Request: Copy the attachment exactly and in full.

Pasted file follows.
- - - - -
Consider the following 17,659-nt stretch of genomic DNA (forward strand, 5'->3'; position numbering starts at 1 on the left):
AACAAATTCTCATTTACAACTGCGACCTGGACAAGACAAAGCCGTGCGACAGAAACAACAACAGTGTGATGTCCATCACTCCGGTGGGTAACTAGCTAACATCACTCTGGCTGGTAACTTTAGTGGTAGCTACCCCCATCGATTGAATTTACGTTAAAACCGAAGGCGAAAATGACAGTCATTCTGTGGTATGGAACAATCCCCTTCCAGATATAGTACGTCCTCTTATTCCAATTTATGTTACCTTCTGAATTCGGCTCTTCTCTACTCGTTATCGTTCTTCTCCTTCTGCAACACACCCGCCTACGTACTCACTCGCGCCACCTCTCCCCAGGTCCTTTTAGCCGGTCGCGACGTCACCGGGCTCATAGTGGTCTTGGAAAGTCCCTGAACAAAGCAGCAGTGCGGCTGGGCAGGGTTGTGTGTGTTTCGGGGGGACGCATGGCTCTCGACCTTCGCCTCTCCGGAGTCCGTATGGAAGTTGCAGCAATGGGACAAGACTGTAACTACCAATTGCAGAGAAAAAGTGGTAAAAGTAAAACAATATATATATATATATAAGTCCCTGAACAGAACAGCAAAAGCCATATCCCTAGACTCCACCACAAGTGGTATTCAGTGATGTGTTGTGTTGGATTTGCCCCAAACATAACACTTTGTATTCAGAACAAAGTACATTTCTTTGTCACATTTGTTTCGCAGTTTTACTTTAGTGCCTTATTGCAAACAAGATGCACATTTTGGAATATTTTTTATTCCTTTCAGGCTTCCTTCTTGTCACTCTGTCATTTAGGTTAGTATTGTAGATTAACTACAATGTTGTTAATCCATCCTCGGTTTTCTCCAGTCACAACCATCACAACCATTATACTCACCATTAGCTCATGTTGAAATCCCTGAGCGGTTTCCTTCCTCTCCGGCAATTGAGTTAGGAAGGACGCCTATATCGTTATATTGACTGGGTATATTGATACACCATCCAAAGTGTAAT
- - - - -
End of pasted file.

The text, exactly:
Consider the following 17,659-nt stretch of genomic DNA (forward strand, 5'->3'; position numbering starts at 1 on the left):
AACAAATTCTCATTTACAACTGCGACCTGGACAAGACAAAGCCGTGCGACAGAAACAACAACAGTGTGATGTCCATCACTCCGGTGGGTAACTAGCTAACATCACTCTGGCTGGTAACTTTAGTGGTAGCTACCCCCATCGATTGAATTTACGTTAAAACCGAAGGCGAAAATGACAGTCATTCTGTGGTATGGAACAATCCCCTTCCAGATATAGTACGTCCTCTTATTCCAATTTATGTTACCTTCTGAATTCGGCTCTTCTCTACTCGTTATCGTTCTTCTCCTTCTGCAACACACCCGCCTACGTACTCACTCGCGCCACCTCTCCCCAGGTCCTTTTAGCCGGTCGCGACGTCACCGGGCTCATAGTGGTCTTGGAAAGTCCCTGAACAAAGCAGCAGTGCGGCTGGGCAGGGTTGTGTGTGTTTCGGGGGGACGCATGGCTCTCGACCTTCGCCTCTCCGGAGTCCGTATGGAAGTTGCAGCAATGGGACAAGACTGTAACTACCAATTGCAGAGAAAAAGTGGTAAAAGTAAAACAATATATATATATATATAAGTCCCTGAACAGAACAGCAAAAGCCATATCCCTAGACTCCACCACAAGTGGTATTCAGTGATGTGTTGTGTTGGATTTGCCCCAAACATAACACTTTGTATTCAGAACAAAGTACATTTCTTTGTCACATTTGTTTCGCAGTTTTACTTTAGTGCCTTATTGCAAACAAGATGCACATTTTGGAATATTTTTTATTCCTTTCAGGCTTCCTTCTTGTCACTCTGTCATTTAGGTTAGTATTGTAGATTAACTACAATGTTGTTAATCCATCCTCGGTTTTCTCCAGTCACAACCATCACAACCATTATACTCACCATTAGCTCATGTTGAAATCCCTGAGCGGTTTCCTTCCTCTCCGGCAATTGAGTTAGGAAGGACGCCTATATCGTTATATTGACTGGGTATATTGATACACCATCCAAAGTGTAAT